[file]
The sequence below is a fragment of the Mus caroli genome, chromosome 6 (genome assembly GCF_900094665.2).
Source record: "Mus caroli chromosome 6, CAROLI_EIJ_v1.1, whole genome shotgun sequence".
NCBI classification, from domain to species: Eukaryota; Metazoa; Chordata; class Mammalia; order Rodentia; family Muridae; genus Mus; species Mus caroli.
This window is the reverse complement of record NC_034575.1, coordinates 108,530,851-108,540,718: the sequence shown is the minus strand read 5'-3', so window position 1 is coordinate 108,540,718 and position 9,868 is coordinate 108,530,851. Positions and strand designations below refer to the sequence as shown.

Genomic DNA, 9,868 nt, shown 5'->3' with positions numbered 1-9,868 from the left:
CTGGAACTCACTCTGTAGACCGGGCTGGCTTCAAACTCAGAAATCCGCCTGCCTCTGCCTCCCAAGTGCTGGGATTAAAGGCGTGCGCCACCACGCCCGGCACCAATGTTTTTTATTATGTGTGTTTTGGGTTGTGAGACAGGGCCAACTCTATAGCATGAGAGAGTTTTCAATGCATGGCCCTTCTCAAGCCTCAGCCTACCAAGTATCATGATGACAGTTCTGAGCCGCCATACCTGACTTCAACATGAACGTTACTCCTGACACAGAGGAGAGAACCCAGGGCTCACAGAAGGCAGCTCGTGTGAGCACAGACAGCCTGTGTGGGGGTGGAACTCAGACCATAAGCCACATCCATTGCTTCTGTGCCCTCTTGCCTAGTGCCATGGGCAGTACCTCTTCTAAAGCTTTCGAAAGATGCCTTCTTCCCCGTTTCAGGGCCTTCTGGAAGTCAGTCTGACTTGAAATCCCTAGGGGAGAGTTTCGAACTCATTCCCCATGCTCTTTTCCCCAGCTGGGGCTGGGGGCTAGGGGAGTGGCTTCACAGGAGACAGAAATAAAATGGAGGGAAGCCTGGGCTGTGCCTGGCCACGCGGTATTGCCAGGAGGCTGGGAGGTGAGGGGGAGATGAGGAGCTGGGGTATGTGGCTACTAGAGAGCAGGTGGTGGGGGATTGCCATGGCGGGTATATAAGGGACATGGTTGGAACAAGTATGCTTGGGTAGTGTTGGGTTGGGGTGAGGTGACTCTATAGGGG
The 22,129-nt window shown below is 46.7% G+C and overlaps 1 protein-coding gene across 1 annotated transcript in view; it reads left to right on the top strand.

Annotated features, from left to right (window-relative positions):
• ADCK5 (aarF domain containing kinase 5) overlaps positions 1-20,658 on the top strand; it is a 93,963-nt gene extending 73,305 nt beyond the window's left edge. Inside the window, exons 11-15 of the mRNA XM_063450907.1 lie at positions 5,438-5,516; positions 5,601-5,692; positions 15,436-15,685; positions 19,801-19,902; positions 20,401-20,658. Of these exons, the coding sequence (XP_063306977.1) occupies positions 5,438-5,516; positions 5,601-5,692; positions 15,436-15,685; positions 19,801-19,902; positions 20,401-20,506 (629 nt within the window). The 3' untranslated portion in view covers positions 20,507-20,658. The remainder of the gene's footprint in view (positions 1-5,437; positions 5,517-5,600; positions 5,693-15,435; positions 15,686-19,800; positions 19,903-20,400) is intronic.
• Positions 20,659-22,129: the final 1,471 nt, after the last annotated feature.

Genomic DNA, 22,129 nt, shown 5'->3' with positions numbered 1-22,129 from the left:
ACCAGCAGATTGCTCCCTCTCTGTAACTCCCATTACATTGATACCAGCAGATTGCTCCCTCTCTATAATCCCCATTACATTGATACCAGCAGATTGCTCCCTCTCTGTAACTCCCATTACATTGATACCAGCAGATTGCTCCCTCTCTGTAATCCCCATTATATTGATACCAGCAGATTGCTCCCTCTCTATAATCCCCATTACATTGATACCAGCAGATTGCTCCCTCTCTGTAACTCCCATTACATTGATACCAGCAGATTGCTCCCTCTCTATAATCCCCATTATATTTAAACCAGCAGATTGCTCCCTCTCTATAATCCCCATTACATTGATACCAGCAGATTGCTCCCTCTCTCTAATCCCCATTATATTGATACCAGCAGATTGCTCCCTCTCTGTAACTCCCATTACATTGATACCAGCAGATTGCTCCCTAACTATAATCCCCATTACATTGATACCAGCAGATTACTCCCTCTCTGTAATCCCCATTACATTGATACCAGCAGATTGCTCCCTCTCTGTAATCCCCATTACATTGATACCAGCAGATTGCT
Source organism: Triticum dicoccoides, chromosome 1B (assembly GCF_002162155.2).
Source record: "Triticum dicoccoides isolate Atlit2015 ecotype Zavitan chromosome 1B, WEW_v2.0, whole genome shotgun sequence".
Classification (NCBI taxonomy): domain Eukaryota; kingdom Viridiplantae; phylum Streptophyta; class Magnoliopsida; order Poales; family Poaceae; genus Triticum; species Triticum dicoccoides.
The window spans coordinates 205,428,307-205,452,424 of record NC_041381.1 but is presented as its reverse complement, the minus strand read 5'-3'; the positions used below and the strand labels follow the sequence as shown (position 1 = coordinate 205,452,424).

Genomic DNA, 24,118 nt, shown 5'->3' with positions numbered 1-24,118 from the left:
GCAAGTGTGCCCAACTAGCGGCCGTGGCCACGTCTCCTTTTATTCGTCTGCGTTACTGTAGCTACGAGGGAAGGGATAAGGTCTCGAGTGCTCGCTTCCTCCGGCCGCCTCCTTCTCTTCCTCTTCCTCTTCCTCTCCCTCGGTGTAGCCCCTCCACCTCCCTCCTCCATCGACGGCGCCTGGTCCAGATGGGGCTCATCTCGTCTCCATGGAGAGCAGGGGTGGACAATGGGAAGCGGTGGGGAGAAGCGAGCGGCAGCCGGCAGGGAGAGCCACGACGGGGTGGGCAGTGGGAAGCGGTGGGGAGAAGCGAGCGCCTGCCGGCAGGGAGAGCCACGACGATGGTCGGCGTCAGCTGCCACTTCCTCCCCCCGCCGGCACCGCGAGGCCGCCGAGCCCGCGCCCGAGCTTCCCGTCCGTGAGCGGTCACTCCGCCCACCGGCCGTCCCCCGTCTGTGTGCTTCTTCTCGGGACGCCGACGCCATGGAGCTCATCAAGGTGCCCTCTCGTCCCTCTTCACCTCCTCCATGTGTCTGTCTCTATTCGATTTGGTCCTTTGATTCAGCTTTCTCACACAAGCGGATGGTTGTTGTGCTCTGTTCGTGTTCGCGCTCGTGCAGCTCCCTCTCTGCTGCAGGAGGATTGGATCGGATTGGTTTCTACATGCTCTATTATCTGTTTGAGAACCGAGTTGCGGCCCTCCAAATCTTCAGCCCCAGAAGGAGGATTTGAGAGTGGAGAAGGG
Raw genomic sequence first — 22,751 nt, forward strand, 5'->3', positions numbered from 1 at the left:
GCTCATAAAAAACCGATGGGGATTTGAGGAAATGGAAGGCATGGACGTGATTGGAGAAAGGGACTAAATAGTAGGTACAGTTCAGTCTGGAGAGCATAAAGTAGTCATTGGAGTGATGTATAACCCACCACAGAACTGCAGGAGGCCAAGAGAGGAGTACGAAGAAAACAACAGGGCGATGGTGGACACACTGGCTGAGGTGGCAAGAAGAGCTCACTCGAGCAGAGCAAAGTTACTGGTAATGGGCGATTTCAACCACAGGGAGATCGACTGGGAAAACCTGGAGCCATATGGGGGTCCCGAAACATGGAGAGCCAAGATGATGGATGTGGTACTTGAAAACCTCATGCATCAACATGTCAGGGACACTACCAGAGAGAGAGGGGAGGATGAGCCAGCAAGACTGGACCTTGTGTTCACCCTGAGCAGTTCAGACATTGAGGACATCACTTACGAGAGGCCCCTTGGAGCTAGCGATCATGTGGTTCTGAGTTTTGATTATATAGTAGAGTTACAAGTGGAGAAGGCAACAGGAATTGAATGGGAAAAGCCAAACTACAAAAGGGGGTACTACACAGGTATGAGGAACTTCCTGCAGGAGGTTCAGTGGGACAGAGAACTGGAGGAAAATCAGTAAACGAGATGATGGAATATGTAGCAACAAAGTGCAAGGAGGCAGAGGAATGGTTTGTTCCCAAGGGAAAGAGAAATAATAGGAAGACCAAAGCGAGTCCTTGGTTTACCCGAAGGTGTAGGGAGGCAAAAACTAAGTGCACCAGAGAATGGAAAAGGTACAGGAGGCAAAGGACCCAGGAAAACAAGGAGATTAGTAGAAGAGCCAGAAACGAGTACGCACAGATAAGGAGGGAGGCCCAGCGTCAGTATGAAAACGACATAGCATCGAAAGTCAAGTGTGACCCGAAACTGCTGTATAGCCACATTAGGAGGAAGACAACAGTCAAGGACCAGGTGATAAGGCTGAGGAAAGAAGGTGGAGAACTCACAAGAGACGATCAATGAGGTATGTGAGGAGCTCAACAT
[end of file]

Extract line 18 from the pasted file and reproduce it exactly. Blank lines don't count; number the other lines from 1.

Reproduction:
GCAAGTGTGCCCAACTAGCGGCCGTGGCCACGTCTCCTTTTATTCGTCTGCGTTACTGTAGCTACGAGGGAAGGGATAAGGTCTCGAGTGCTCGCTTCCTCCGGCCGCCTCCTTCTCTTCCTCTTCCTCTTCCTCTCCCTCGGTGTAGCCCCTCCACCTCCCTCCTCCATCGACGGCGCCTGGTCCAGATGGGGCTCATCTCGTCTCCATGGAGAGCAGGGGTGGACAATGGGAAGCGGTGGGGAGAAGCGAGCGGCAGCCGGCAGGGAGAGCCACGACGGGGTGGGCAGTGGGAAGCGGTGGGGAGAAGCGAGCGCCTGCCGGCAGGGAGAGCCACGACGATGGTCGGCGTCAGCTGCCACTTCCTCCCCCCGCCGGCACCGCGAGGCCGCCGAGCCCGCGCCCGAGCTTCCCGTCCGTGAGCGGTCACTCCGCCCACCGGCCGTCCCCCGTCTGTGTGCTTCTTCTCGGGACGCCGACGCCATGGAGCTCATCAAGGTGCCCTCTCGTCCCTCTTCACCTCCTCCATGTGTCTGTCTCTATTCGATTTGGTCCTTTGATTCAGCTTTCTCACACAAGCGGATGGTTGTTGTGCTCTGTTCGTGTTCGCGCTCGTGCAGCTCCCTCTCTGCTGCAGGAGGATTGGATCGGATTGGTTTCTACATGCTCTATTATCTGTTTGAGAACCGAGTTGCGGCCCTCCAAATCTTCAGCCCCAGAAGGAGGATTTGAGAGTGGAGAAGGG